Rooted in the Northwestern Mutual “Thank you for the fine job you are doingculture, our representatives— during these difficult times. You have my 100% support.”• Develop lifetime clients, not one-time -- South Dakota policyowner, 2010 customers;• Identify each client’s long-term needs to help people build sound plans aimed at ensuring “Keep up the good work. [You’re] what other financial security. insurance companies wish they were. ” -- Florida policyowner, 2010Our representatives work exclusively forNorthwestern Mutual. They share our values.A long history of listening to customers “The Policyowners’ Examining Committee is an extraordinary thing. I don’t know ofFor more than a century, we have any company, insurance or not, that openslistened to our policyowners. We still do. up its entire shop, in intimate detail,Our Policyowners’ Examining Committee to its customers. The ultimate winnersis unique in our industry. are the policyowners.”Since 1907, our Board of Trustees has – George Dickerman, Policyowner, Former Trustee and former member,annually named a group of three to fivepolicyowners to produce an independentand unrestricted evaluation of company Policyowners’ Examining Committee, Chairman (Retired) Spalding Sports Worldwide | 5operations, management, and strategic plans.We publish the committee’s report each year “Over the years, we have always thoughtin our Annual Report. Read the entire report in terms of the individual rather than theat www.northwesternmutual.com. mass and have consciously built towardOver the years, these reports have kept us a personal relationship between thesensitive to customer needs and prompted policyholder, the agent, and the company.”important improvements in company – Edmund Fitzgerald, President and CEO,structure and operations. n Northwestern Mutual, 1958
Maintaining Financial Strength Our mutuality sets us apart financially. We are built to withstand the good times and bad. On a basic level, of course, financial strength is an obligation. It arises from our commitment to policyowners, from the personal security they entrust with us. Company founders pioneered a culture of scrupulous responsibility for policyowner funds—to keep long-term financial promises. “… consistently receives the highest marks from rating agencies, which means it is fiscally strong enough to outlast you.” – Worth magazine, Editor’s Choice Award, July/August 2002 Very few companies receive the best possible ratings from the four major rating agencies for insurance financial strength, let alone during the most trying economic times. These important third-party perspectives on our current financial strength validate Northwestern Mutual as a proven pillar of strength and consistency.6 | Our approach to mutuality, including our long-term investment strategy and tight focus on operating fundamentals, helps us maintain the best possible insurance financial strength ratings. Financial Strength Ratings A.M. Best A++ (Superior) Fitch Ratings AAA (Exceptionally Strong) Moody’s Aaa (Exceptional) Standard & Poor’s AAA (Extremely Strong) A.M. Best (March 2010), Fitch Ratings (May 2010), Moody’s (March 2010), Standard & Poor’s (March 2010). Third-party ratings are subject to change. Ratings are for Northwestern Mutual Life Insurance Company and Northwestern Long Term Care Insurance Company. n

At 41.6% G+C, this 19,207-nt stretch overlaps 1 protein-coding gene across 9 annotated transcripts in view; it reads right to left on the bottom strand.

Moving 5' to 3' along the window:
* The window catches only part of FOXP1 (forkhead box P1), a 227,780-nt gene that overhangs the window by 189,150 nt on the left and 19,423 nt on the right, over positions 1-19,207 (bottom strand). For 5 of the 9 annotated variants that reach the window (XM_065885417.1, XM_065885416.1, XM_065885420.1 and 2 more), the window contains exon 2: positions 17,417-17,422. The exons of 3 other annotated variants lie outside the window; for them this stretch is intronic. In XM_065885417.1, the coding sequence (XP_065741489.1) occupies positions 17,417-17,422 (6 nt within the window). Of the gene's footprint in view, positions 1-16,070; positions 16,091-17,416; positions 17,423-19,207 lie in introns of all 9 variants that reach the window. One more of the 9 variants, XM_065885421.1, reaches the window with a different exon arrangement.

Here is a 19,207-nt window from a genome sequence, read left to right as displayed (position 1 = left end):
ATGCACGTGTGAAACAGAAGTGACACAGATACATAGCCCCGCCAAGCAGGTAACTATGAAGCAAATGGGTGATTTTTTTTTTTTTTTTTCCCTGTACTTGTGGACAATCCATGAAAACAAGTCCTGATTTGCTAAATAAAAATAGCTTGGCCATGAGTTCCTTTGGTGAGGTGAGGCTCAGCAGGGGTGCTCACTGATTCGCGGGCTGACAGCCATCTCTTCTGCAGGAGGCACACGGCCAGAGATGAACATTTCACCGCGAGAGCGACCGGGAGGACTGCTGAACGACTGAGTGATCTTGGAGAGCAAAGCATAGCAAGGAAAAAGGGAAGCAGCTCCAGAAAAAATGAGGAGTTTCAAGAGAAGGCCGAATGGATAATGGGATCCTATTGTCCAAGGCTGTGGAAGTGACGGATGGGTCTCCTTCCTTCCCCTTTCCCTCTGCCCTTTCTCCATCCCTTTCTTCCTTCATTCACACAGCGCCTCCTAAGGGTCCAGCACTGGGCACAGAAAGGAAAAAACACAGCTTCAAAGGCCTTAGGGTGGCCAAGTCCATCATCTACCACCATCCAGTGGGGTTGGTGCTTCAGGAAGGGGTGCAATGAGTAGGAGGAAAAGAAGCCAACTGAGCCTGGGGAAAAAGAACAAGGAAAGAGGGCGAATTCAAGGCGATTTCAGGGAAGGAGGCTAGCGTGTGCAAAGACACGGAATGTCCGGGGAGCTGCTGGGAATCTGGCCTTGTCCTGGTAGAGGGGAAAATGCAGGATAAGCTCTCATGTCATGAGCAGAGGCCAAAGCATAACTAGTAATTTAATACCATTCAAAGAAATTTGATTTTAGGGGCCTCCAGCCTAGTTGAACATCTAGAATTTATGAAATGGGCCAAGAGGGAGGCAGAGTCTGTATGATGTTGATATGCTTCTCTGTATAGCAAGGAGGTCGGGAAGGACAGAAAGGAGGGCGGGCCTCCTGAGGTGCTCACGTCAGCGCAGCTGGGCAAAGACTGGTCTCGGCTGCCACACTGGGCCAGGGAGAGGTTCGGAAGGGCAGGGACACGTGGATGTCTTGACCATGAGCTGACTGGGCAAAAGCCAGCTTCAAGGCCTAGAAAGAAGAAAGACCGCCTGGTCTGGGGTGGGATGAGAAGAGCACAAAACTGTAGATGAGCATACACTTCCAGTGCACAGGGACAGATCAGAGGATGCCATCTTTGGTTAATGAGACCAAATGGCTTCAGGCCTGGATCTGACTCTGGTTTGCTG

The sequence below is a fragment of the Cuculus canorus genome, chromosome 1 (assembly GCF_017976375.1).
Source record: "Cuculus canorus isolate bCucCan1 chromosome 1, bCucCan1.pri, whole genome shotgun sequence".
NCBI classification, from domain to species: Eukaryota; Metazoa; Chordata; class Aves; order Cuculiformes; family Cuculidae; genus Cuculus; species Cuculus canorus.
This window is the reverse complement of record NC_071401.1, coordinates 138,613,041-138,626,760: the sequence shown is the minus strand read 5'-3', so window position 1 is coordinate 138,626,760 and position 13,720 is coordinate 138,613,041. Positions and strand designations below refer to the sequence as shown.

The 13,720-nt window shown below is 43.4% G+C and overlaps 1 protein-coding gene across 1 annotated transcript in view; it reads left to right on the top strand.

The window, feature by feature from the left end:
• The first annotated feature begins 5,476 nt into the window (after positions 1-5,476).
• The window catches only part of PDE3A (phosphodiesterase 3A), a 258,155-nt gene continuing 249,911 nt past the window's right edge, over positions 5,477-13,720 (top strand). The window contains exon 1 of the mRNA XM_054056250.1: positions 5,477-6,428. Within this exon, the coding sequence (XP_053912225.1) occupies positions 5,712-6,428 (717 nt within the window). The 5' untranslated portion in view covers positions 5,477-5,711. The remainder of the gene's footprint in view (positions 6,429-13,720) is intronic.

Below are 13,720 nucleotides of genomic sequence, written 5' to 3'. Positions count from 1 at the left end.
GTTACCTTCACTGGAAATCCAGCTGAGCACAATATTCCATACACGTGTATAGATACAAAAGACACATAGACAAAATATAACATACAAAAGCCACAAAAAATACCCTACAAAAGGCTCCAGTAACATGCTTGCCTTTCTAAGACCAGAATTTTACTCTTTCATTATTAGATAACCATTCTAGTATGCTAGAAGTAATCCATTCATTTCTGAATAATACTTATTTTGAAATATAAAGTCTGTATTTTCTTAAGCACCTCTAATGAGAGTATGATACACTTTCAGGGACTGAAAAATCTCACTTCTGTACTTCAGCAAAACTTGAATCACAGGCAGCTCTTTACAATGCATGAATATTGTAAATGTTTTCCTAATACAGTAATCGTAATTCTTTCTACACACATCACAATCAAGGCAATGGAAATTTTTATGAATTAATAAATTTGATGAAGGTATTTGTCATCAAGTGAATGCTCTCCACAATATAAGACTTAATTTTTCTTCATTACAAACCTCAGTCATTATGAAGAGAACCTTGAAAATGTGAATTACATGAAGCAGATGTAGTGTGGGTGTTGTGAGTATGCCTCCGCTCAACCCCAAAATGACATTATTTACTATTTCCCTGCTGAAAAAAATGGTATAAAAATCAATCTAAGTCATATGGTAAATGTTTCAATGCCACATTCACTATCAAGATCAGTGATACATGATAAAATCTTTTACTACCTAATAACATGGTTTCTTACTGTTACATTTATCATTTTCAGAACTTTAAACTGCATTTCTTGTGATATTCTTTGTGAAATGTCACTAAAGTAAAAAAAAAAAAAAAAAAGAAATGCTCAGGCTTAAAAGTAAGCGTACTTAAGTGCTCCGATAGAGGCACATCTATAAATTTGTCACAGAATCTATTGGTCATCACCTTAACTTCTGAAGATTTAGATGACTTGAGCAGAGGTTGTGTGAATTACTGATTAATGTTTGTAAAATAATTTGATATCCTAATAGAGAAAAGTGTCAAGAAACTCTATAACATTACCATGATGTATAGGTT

“Northwestern Mutual’s Aaa insurance financial strength rating is based upon the company’s exceptional franchise in individual participating life insurance, which is demonstrated by its excellent persistency, mortality, and expense management, as well as by its solid capitalization.” – Moody’s Investors Service, 2010“Northwestern Mutual has developed an excellent risk-management culture that places extreme importance on financial security, with a mission that emphasizes policyowner safety over size.” – Standard & Poor’s, 2009“If you find a client with an existing Northwestern Mutual Life policy, simply insist on retention of that policy. | 7 Northwestern Mutual is, by quite a margin, the best. So it was in 1955 when I went into the business. So it will likely be long after I’m dead.” – James Hunt, Consumer Federation of America website (www.consumerfed.org) September 2001“Everything we do must be done wisely. We won’t invest unless we can do it prudently. We won’t grow unless it’s by our values. And we may not follow the industry if we see opportunity differently. We remain financially strong because we make good decisions. And because we’re financially strong, it gives us the power to avoid poor decisions.”– Ed Zore, Chairman and CEO, Northwestern Mutual, 2009